If you’re a fan of short films, the London Film Festival has made access to watching the highlights of their programme this year as accessible as it’s ever been. There’s the option to watch these films, as they should be seen, on the big screen across venues in London but there’s also the option to check them out from home on the BFI Player, for free, from the 5th to the 23rd October. And what a selection there is! What struck me most this year was the experimentation in these short films. Each of them in their own way is in conversation with the form and either deconstructs it or ignores its conventions in favour of charting new territory. If you’re looking to start your watching but not sure where to begin, check out DN’s list of recommendations below which features ten short films we believe are must-sees.

Mab Hudel – Edward Rowe

Edward Rowe’s Cornish language short is a story of life, love and masculinity. It’s the tale of Enys, a young local rugby legend whose days spent on the farm and nights in the pub only begin to touch upon what he’s reckoning with within himself. Rather than relying on a dialogue-heavy narrative approach, Rowe opts for a more experiential means of capturing Enys’ life as he showcases the young man across a series of small yet poetic moments in his day-to-day existence that culminate in a beautifully symbolic finale.

Bird in the Peninsula – Atsushi Wada

What starts as something seemingly nonsensical evolves into a beguiling tale of traditions and nature in Atsushi Wada’s latest animation. Wada (who also featured in our GLAS Animation Best of Fest with My Exercise earlier this year) has been an animator for over twenty years and in that time has cultivated a career through his idiosyncratic and humorous style. His latest short follows a group of children performing a strange ritual in a forest, which becomes disturbed upon the arrival of a young girl. Wada’s animated aesthetic is dominated by primary colours and characters whose faces are much smaller than their heads, giving them an oddball sensibility that feels perfectly apt in a story that confuses as much as it mesmerises.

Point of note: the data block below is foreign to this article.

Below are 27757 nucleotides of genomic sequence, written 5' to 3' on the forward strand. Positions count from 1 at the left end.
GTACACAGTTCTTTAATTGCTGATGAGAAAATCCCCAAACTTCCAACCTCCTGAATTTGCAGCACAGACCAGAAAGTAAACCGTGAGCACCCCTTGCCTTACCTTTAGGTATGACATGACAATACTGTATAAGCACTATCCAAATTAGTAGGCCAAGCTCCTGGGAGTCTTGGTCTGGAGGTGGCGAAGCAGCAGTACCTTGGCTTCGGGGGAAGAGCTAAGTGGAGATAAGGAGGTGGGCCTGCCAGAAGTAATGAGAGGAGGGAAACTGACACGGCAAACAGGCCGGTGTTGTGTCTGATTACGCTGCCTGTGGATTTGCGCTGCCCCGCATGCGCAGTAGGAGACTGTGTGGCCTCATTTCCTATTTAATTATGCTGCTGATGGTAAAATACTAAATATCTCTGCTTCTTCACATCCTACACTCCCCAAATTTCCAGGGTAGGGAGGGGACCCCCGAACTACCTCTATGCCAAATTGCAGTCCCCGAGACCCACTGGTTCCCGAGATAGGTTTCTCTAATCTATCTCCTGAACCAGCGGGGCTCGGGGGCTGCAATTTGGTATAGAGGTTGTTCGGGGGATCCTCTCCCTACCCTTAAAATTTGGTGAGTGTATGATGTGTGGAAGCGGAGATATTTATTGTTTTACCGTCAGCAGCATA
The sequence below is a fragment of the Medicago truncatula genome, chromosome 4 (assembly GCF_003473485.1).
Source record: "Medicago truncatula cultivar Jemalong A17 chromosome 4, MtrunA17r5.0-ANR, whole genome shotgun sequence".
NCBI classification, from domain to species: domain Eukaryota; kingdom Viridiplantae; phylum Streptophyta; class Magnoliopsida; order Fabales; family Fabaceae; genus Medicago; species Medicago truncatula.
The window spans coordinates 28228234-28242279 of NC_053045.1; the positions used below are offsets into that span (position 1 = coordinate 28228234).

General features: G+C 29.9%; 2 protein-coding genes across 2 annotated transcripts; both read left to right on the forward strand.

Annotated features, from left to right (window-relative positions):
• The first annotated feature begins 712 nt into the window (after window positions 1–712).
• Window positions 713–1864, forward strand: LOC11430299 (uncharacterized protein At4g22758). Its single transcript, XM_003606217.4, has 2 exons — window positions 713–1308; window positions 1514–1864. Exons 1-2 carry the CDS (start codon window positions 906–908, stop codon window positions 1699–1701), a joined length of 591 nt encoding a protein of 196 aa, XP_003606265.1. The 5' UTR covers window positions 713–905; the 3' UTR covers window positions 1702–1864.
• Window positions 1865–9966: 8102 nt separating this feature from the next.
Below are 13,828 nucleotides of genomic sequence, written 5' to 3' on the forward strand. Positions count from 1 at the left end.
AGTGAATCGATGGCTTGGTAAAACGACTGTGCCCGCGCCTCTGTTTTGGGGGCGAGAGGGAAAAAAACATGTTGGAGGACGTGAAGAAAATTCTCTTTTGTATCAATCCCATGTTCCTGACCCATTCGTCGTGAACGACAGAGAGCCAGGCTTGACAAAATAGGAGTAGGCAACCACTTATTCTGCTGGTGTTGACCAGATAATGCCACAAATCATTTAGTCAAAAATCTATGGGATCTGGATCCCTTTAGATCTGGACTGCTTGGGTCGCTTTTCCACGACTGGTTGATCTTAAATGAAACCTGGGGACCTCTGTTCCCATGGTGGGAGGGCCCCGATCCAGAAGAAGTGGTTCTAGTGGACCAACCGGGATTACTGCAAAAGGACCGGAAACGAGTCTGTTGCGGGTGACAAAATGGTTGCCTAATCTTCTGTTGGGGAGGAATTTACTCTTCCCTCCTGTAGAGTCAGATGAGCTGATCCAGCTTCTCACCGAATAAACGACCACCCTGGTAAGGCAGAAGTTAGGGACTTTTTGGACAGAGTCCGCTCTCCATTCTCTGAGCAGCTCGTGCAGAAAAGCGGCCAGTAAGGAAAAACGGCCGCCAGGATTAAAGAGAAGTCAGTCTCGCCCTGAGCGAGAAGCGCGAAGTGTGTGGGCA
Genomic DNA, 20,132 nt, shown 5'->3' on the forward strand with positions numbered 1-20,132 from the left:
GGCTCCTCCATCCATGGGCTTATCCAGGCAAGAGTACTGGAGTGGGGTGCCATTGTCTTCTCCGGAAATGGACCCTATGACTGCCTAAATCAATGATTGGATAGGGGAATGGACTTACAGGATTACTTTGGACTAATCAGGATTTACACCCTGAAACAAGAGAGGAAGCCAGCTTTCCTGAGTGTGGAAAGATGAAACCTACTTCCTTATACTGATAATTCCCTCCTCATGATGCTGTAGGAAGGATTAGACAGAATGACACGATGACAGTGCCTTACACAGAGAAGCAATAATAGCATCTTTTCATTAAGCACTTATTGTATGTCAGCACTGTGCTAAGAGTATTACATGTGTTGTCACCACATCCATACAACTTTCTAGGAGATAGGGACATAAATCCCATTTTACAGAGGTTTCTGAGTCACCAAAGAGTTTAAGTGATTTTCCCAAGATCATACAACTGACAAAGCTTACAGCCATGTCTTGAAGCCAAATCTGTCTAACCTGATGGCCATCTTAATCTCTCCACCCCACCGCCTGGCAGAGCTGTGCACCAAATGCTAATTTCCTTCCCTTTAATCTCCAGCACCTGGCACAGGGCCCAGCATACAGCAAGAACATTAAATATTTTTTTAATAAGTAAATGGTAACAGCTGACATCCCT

SURPRI-! – Rory D. Bentley

Rory D. Bentley’s three minute comedy is a hilarious look at a surprise party for a steadfast family elder. I won’t recount the plot as the less you know the better but it’s a brilliant exercise in concise filmmaking and the importance of making every single shot and line of dialogue count towards a wonderfully bonkers story. It looks great too, shot on 16mm Kodak film, to give the raucous shenanigans a textured timelessness.

It’s Raining Frogs Outside – Maria Estela Paiso

Maria Estela Paiso’s short begins with a scene not too dissimilar from that iconic moment in Paul Thomas Anderson’s ensemble feature Magnolia, where frogs begin falling from the sky. The setting this time around is a house in the Philippines where Maya, who finds herself gazing outward at the descending amphibians, has returned after spending some time away. What plays out following this vivid opening is a surreal self-reflexive short that experimentally chronicles Maya’s emotional perspective as she processes this return. Paiso conveys her inner journey through a lucid combination of live action footage, animation and archival photos that weave and intersect in an intriguingly unconventional fashion.

Birds – Katherine Propper